The main pipeline carrying fuel from Texas to the East Coast is temporarily shutting down because of refinery outages related to Hurricane Harvey, the company that runs the pipeline said Wednesday night, dealing a potentially major blow to the already storm-ravaged U.S. fuel system.
Colonial Pipeline Co., the biggest fuel transporter in the United States, said in a brief statement that "storm-related refinery shut-downs and the impact to Colonial's facilities" west of Lake Charles, Louisiana, had led it to close its line carrying diesel and jet fuel late Wednesday. It said it would close its line carrying gasoline on Thursday.
The pipeline transports more than 3 million barrels of diesel, gasoline and jet fuel each day from Houston to New York Harbor, making it the main provider for major cities like New York, Atlanta and Washington, D.C.
The news immediately sent U.S. gasoline prices to a two-year high, Reuters reported Wednesday night.
"Imports can't make up for this," it quoted an East Coast market analyst as saying. "This is going to be the worst thing the U.S. has seen in decades from an energy standpoint."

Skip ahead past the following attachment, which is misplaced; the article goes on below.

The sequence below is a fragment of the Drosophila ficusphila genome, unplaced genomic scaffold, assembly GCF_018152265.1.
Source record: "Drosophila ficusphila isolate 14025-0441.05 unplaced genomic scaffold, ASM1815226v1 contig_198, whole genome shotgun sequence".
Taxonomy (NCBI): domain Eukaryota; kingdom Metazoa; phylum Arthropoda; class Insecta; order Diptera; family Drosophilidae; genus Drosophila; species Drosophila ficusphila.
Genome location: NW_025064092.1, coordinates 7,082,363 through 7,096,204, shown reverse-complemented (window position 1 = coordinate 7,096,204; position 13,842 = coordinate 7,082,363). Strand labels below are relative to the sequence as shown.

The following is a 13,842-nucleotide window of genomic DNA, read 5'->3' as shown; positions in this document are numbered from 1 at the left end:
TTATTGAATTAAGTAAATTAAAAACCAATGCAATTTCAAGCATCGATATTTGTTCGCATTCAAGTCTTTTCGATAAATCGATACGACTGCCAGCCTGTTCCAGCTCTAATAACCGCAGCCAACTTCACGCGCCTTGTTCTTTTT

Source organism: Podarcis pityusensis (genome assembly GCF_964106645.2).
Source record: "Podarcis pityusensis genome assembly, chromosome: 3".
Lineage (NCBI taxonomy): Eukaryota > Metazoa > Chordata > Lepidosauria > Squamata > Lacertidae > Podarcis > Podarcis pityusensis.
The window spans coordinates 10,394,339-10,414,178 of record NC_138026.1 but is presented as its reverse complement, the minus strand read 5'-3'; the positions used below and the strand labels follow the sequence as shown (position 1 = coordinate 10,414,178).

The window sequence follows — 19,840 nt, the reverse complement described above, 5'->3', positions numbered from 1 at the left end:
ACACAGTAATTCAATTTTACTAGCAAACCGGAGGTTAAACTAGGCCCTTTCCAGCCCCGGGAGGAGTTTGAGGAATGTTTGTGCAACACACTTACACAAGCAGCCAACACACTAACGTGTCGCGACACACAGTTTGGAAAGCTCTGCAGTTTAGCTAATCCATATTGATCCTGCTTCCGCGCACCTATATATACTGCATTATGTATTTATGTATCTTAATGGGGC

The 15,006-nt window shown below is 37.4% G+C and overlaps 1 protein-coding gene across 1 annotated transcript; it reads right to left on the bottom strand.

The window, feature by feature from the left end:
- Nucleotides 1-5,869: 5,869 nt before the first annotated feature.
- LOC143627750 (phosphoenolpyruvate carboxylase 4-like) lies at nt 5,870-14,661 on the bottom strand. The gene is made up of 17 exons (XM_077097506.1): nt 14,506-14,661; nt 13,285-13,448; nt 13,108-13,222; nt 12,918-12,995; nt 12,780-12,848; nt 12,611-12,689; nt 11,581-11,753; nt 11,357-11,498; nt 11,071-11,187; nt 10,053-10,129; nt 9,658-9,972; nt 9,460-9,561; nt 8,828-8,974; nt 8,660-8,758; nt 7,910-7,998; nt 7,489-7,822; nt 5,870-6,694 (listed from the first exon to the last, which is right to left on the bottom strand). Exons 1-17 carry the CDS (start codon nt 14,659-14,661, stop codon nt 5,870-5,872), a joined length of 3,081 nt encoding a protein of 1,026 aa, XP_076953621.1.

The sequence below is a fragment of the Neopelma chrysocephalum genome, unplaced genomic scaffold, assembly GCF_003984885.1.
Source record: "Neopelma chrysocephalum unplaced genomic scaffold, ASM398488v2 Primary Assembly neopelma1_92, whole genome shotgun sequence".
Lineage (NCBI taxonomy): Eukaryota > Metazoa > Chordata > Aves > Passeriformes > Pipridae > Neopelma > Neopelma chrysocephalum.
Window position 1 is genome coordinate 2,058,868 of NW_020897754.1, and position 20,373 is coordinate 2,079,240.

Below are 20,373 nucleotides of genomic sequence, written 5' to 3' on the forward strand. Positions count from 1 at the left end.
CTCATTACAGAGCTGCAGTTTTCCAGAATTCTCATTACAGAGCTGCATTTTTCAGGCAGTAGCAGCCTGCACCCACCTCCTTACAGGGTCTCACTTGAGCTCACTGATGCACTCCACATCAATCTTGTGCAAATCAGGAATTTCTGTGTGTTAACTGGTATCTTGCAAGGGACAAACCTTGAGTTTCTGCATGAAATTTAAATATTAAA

Even before the announcement, Harvey — which was downgraded to a tropical depression Wednesday as it moved farther inland — had already shut down the nation's largest refinery operations, halting about 20 percent of the country's daily supply of fuel. Half of the 26 refineries that connect to Colonial's system are located between Houston and Lake Charles, the company said.
Colonial gave no timetable for bringing the critical conduits back online.
"Once Colonial is able to ensure that its facilities are safe to operate and [its] refiners in Lake Charles and points east have the ability to move product to Colonial, our system will resume operations," it said.
Colonial Pipeline is based in the Atlanta suburb of Alpharetta. Josh Carrasco, a spokesman for AAA AutoClub Group, told NBC affiliate WXIA of Atlanta that Labor Day gasoline prices would likely be the highest since 2014.
"At this point, we're at a wait-and-see situation to see how much damage is done to those refineries in the Gulf Coast area," Carrasco said. "And then we'll have more clarity down the road."